WAM-Foam materials for control and comparison purposes.
The total binder content is equal to the sum of the soft and hard components, where the amount of each component used in the mixture depends on:
- the desired equivalent binder grade
- the grade of bitumen used for the hard component.
Shell designed the ratio of soft-to-hard component, in order to achieve the theoretical performance of an equivalent hot mix (fig. 6).
The aggregates were chosen from a number of locally available Lafarge sources. It was decided to use locally available recycled aggregates and recycled asphalt planings as the main constituents for the WAM-Foam and traditional foam materials, as this had the added benefit of keeping lorry movements to a minimum. The aggregates used for the control section were from a source with a known track record.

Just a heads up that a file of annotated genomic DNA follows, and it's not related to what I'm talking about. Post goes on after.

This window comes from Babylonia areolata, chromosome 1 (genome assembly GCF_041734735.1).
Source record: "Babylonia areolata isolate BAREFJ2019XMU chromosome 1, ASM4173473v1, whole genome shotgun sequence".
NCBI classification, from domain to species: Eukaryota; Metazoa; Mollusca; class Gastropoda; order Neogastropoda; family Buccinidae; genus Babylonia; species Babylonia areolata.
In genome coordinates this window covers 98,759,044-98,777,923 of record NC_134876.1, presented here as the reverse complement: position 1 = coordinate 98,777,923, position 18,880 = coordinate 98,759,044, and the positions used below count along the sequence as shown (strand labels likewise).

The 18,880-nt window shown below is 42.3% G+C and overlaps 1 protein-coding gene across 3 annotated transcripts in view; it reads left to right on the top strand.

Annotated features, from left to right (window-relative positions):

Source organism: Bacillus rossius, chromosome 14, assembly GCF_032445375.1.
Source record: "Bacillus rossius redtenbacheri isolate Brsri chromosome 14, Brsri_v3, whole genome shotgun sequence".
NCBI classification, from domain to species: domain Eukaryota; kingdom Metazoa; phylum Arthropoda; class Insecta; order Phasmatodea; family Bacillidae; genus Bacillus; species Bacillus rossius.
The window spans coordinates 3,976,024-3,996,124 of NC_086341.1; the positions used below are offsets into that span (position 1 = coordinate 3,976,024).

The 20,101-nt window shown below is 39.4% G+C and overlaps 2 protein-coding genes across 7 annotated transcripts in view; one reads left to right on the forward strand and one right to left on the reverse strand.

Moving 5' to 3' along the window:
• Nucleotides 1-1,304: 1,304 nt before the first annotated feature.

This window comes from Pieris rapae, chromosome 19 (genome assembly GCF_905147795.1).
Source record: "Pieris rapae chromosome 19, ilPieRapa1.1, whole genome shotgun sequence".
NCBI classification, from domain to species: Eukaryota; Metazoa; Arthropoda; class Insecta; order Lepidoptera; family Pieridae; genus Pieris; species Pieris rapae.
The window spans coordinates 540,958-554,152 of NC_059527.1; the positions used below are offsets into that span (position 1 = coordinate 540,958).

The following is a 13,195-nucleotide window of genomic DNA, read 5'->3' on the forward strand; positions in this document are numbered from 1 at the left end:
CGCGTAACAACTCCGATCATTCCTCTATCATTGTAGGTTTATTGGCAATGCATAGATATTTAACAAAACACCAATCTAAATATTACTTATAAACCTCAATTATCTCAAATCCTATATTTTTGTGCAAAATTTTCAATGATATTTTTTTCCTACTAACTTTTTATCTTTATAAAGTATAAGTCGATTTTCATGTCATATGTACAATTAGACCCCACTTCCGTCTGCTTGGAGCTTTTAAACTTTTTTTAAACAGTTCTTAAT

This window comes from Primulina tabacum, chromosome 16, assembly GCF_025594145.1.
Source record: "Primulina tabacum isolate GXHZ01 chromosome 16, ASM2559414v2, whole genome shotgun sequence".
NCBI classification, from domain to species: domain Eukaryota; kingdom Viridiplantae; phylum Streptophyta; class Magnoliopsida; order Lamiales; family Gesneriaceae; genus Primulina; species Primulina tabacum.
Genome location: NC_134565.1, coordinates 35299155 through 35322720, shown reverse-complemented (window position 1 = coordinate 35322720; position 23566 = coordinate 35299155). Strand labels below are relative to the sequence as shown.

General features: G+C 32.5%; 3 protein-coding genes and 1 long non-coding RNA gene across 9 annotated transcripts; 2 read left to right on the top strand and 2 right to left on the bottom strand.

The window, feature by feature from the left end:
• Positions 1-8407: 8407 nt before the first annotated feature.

How it happened
The technical departments of Lafarge and Shell jointly worked on the optimization of the material compositions.
Lafarge’s production personnel co-ordinated the extensive modifications to the asphalt plant. This included installation of the foam bar and associated pipework, which was by far the biggest and most technical feature. A series of complex bitumen storage tanks and recirculation pipework was also installed to facilitate the flow of bitumen to the foam bar. Shell co-ordinated the delivery of the bitumen components to the production unit.